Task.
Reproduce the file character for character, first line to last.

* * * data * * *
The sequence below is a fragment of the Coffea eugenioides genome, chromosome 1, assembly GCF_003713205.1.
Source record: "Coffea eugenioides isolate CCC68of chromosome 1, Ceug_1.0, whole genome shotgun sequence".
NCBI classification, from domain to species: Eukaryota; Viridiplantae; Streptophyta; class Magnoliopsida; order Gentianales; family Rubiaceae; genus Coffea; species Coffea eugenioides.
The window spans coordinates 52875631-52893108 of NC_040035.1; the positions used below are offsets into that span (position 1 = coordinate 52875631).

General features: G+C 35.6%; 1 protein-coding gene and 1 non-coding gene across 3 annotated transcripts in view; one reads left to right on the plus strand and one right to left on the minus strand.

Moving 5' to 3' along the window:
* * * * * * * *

The sequence below is a fragment of the Coffea eugenioides genome, chromosome 1, assembly GCF_003713205.1.
Source record: "Coffea eugenioides isolate CCC68of chromosome 1, Ceug_1.0, whole genome shotgun sequence".
NCBI classification, from domain to species: Eukaryota; Viridiplantae; Streptophyta; class Magnoliopsida; order Gentianales; family Rubiaceae; genus Coffea; species Coffea eugenioides.
The window spans coordinates 52875631-52893108 of NC_040035.1; the positions used below are offsets into that span (position 1 = coordinate 52875631).

General features: G+C 35.6%; 1 protein-coding gene and 1 non-coding gene across 3 annotated transcripts in view; one reads left to right on the plus strand and one right to left on the minus strand.

Moving 5' to 3' along the window: